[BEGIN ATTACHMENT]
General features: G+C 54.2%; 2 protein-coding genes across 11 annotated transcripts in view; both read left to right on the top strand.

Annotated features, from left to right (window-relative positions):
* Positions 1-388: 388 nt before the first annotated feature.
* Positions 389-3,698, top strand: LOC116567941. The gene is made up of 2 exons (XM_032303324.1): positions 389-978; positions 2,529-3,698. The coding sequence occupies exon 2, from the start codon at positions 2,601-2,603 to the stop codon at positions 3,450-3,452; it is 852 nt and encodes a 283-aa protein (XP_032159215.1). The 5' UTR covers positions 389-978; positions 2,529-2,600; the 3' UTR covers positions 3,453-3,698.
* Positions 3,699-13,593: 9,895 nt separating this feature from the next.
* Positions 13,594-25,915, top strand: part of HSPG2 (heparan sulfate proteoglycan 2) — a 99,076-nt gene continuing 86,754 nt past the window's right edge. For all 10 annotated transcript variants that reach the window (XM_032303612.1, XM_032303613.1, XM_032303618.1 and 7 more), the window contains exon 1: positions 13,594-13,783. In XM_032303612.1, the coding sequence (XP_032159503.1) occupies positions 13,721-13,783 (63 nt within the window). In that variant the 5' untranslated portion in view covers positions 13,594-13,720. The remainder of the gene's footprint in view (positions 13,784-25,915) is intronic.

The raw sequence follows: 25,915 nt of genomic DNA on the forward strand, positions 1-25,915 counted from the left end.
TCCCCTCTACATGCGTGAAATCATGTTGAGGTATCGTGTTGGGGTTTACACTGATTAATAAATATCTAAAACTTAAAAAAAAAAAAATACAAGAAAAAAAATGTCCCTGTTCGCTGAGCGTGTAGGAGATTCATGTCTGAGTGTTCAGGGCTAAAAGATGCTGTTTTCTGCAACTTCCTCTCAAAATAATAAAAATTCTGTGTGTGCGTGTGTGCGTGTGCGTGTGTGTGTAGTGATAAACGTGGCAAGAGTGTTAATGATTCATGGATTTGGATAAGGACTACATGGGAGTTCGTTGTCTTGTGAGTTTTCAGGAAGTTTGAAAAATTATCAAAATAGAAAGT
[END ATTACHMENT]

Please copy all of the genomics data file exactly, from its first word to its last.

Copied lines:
General features: G+C 54.2%; 2 protein-coding genes across 11 annotated transcripts in view; both read left to right on the top strand.

Annotated features, from left to right (window-relative positions):
* Positions 1-388: 388 nt before the first annotated feature.
* Positions 389-3,698, top strand: LOC116567941. The gene is made up of 2 exons (XM_032303324.1): positions 389-978; positions 2,529-3,698. The coding sequence occupies exon 2, from the start codon at positions 2,601-2,603 to the stop codon at positions 3,450-3,452; it is 852 nt and encodes a 283-aa protein (XP_032159215.1). The 5' UTR covers positions 389-978; positions 2,529-2,600; the 3' UTR covers positions 3,453-3,698.
* Positions 3,699-13,593: 9,895 nt separating this feature from the next.
* Positions 13,594-25,915, top strand: part of HSPG2 (heparan sulfate proteoglycan 2) — a 99,076-nt gene continuing 86,754 nt past the window's right edge. For all 10 annotated transcript variants that reach the window (XM_032303612.1, XM_032303613.1, XM_032303618.1 and 7 more), the window contains exon 1: positions 13,594-13,783. In XM_032303612.1, the coding sequence (XP_032159503.1) occupies positions 13,721-13,783 (63 nt within the window). In that variant the 5' untranslated portion in view covers positions 13,594-13,720. The remainder of the gene's footprint in view (positions 13,784-25,915) is intronic.

The raw sequence follows: 25,915 nt of genomic DNA on the forward strand, positions 1-25,915 counted from the left end.
TCCCCTCTACATGCGTGAAATCATGTTGAGGTATCGTGTTGGGGTTTACACTGATTAATAAATATCTAAAACTTAAAAAAAAAAAAATACAAGAAAAAAAATGTCCCTGTTCGCTGAGCGTGTAGGAGATTCATGTCTGAGTGTTCAGGGCTAAAAGATGCTGTTTTCTGCAACTTCCTCTCAAAATAATAAAAATTCTGTGTGTGCGTGTGTGCGTGTGCGTGTGTGTGTAGTGATAAACGTGGCAAGAGTGTTAATGATTCATGGATTTGGATAAGGACTACATGGGAGTTCGTTGTCTTGTGAGTTTTCAGGAAGTTTGAAAAATTATCAAAATAGAAAGT